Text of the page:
Upside Down (2012)
★★ / ★★★★
A decade since they last saw each other, Adam (Jim Sturgess) learns that Eden (Kirsten Dunst) is an employee of Transworld, a company that specializes in research and development and serves as a hub for the twin planets of opposing gravities. Adam lives on a planet called Down Below, widely known as home of the poor and the hopeless, while Eden resides Up Top where skyscrapers glisten and the future is bright.
It is considered illegal for anyone to cross between worlds. However, Adam cannot help how he feels so he goes through seemingly insurmountable roadblocks just to get to Eden. His love for her is so strong that, when they do meet, he does not appear at all fazed by the fact that she has no memory of him.
Visually arresting and its unique universe filled with possible surprising complications, it is most frustrating that “Upside Down,” written and directed by Juan Diego Solanas, does not strive to be a great movie—one that will be remembered by future generations. It seems content in telling a sappy romance picture with enveloping science fiction elements. In some ways, it delivers and yet in many ways, it is excruciatingly short-sighted.
Watching the film is like looking inside a gigantic snow globe with multiple kaleidoscopes dancing in unsteady rhythm; there is always something to look at. For instance, it is fascinating and creepy that in their worlds, since the planets are right next to one another, there is no open sky. A character looks up and what he sees is a metropolis; it might very well be that someone is looking back in his direction at that precise moment. I wondered if they knew what a star was or if they ever wondered about foreign worlds outside their own geographically-dependent class system.
While the screenplay does a solid job contrasting Up Top and Down Below, their disparities are only painted on a superficial level. Up Top has spacious environs and its denizens are professionally clothed. Meanwhile, Down Below is covered in trash, the buildings appear dilapidated, and people’s clothing seem secondhand. When it comes to feelings, there is a lack of complexity. Surely there are people Down Below who are happy and content. Likewise, certainly not everyone Up Top are well-to-do. The two worlds are established visually but they do not feel or come across realistic within the context of a futuristic science-fiction feature. There is a disconnect.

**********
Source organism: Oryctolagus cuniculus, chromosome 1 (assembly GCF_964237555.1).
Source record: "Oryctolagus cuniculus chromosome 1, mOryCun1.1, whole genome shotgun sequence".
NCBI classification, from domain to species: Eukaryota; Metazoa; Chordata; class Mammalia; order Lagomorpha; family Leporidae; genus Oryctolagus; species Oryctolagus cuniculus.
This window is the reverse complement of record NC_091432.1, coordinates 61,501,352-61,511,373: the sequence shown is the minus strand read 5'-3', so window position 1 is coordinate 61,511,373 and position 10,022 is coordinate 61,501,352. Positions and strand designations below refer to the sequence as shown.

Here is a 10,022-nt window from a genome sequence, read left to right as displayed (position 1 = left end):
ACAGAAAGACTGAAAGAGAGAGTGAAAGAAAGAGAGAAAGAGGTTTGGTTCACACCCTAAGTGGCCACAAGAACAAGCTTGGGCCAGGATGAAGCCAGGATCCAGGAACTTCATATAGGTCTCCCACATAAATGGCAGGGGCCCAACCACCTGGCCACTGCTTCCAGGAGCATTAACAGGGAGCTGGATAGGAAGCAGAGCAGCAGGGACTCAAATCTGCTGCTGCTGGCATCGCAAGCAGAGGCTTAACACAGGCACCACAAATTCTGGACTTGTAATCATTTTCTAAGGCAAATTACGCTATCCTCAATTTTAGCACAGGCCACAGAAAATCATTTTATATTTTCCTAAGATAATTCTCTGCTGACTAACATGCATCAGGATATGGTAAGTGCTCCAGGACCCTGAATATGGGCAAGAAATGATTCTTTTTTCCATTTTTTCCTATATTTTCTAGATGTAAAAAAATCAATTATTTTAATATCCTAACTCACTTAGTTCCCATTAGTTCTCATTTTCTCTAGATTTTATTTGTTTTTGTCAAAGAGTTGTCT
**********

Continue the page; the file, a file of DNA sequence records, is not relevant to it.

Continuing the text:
The romance between Eden and Adam, though not sharply written, is tolerable mainly because of the performances. Sturgess—with his perfectly disheveled hair—is charming as usual, but Dunst surprised me. Usually, even though she is very beautiful, I find her so cold on the outside that whenever her character is supposed to be feeling sad or tormented, I often detect a fit of forced histrionics as opposed to her acting natural. Here, playing an amnesiac works for her. Those eyes look like they are constantly searching for something. She portrays a softness here that I would like to see more.
If I were evaluating strictly on style, “Upside Down” would pass with flying colors. But substance is and made relevant by the writer-director’s decision to introduce the idea of love and soul mates. There is not enough depth in Adam and Eden to create a love story worthy of critical thinking and emotional investment.